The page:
Library of Congress: World War I: A Wartime Clipping Service Update: All 400 Volumes Now Online. “The massive collection, World War History: Newspaper Clippings, 1914 to 1926, is now fully digitized and freely available on the Library of Congress website. The 79,621 pages are packed with war-related front pages, illustrated feature articles, editorial cartoons, and more. You can search by keywords, browse the content chronologically, and download pages.”
Total Slovenia News: First Database of Slovenia’s WWI Military Dead Now Online. Please be warned that the picture included with this article is very graphic. “The first edition of a database of the military victims of the First World War coming from the territory of present-day Slovenia has been finalised, featuring the names of 26,224 people who were either killed or went missing in the WWI campaigns.” The database is currently available only in Slovene, but I found it translated fine.
Eastern Daily Press: Find out if you live in a house that once belonged to a First World War soldier. “A new website has been launched enabling people to search their postcode and find out if they live in or near a house that once belonged to a soldier from the First World War.” I briefly checked out the site, and while there were listings all over the world, most of them were in the UK and Europe.
WSHU: ‘Voices Of WWI’ Brings Connecticut’s Wartime Experience Home, 100 Years Later. “Yesterday marked the 100th anniversary of the end of World War I. A new digital archive, called Voices of World War I, is helping to tell the personal stories of people from Connecticut who fought the ‘war to end all wars.'”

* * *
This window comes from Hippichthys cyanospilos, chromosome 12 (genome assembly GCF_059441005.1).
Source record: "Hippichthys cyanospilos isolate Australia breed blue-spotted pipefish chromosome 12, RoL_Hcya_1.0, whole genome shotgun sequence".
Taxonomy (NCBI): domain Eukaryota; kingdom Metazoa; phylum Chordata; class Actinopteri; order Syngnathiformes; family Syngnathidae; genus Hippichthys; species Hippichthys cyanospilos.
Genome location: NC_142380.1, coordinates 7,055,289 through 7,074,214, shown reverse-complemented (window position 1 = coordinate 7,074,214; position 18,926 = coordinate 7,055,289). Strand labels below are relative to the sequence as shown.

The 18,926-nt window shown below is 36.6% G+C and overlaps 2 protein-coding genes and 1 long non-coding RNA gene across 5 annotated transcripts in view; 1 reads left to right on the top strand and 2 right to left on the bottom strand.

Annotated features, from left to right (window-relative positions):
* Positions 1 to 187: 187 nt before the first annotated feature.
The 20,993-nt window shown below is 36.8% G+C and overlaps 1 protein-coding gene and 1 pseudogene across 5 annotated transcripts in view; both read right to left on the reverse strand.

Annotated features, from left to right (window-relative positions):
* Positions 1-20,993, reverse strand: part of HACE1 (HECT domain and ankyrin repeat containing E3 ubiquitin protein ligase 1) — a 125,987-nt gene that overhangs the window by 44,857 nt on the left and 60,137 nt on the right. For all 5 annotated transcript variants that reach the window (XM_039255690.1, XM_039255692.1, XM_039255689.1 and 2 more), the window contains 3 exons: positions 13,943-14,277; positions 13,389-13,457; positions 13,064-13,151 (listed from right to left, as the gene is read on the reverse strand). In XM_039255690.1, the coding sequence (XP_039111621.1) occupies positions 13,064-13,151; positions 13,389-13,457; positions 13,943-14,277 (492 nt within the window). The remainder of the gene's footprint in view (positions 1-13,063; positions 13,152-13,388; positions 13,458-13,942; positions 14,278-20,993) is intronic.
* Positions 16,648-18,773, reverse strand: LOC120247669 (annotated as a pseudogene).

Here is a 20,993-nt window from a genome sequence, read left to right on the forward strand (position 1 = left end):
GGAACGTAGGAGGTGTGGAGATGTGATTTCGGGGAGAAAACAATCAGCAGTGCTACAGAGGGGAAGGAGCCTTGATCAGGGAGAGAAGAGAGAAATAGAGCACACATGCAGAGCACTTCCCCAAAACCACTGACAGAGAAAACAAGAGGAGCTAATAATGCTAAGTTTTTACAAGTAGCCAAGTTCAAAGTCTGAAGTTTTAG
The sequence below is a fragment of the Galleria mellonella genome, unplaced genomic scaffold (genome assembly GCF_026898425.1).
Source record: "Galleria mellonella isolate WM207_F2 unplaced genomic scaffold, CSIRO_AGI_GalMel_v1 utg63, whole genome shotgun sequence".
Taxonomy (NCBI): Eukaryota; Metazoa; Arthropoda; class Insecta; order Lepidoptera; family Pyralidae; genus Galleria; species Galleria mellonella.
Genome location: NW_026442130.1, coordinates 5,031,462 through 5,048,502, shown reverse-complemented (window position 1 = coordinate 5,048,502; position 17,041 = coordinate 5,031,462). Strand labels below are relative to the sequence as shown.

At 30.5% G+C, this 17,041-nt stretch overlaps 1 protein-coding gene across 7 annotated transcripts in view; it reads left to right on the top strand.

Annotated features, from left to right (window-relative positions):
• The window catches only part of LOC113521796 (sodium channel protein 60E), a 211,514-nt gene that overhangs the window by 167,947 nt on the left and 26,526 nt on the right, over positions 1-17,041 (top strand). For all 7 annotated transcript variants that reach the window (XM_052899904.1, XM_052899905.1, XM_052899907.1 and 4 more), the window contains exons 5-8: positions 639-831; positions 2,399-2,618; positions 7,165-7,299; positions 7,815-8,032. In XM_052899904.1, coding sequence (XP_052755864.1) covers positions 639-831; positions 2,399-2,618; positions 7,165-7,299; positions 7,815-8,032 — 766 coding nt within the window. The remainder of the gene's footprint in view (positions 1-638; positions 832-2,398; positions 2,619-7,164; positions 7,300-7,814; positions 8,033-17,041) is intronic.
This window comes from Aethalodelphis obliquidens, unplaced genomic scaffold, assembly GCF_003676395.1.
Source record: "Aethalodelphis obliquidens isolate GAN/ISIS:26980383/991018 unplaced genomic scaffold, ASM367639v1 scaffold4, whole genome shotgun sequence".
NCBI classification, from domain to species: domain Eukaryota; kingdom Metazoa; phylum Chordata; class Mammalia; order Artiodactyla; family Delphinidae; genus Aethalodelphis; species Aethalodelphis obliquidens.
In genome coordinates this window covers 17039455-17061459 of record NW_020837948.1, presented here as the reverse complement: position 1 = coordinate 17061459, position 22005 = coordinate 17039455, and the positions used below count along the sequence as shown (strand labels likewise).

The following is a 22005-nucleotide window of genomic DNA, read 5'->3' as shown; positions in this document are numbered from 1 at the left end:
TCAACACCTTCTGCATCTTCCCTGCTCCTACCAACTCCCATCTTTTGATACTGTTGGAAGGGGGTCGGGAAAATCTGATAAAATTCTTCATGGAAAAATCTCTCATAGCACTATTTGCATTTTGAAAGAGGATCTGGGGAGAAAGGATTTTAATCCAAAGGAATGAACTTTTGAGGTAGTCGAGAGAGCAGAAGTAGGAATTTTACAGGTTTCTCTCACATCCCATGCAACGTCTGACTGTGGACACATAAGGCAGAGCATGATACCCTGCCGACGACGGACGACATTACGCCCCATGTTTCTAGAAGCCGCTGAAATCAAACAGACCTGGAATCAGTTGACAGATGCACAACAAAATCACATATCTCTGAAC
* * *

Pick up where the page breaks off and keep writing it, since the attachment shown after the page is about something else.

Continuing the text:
Shropshire Star: Photo archive created to mark 100 years of care for veterans. “Thousands of photos showing the care provided at a veteran’s hospital since the end of the First World War have been collected into an archive celebrating a centenary of support given to service personnel.”
City News: Maclean’s prints thousands of different covers for 100th anniversary of WWI’s end. “Next month’s Remembrance Day marks a century since World War I ended, and Maclean’s Magazine has put together an ambitious project to honour each Canadian killed in the fighting. The latest issue has 66,349 different covers — each one with a name and a story, plus one for the Unknown Soldier….An online database allows readers to look up the attestation papers of the person whose name is on their cover.”
The Scotsman: The Royal Scots bring history into the present with digital archive. “Edinburgh-born James Fleming was only 22 when he was killed in battle in Belgium on October 14, 1918. The son of Archibald and Jane Fleming, of 31 Nelson Street, was a lance corporal in the 11th battalion of The Royal Scots during the Great War. The young soldier is one of 11,313 names memorialised on The Royal Scots digitised Roll of Honour that has been collated in honour of the centenary of the end of the First World War. Colonel Martin Gibson is the commander of the larger digitisation project, of which the roll is the first stage, which will eventually see the whole of The Royal Scots archive online.” I could not find the actual address of the Roll in the article, maybe I missed it. You can find it at http://straylight.cs.st-andrews.ac.uk/royalscots/ .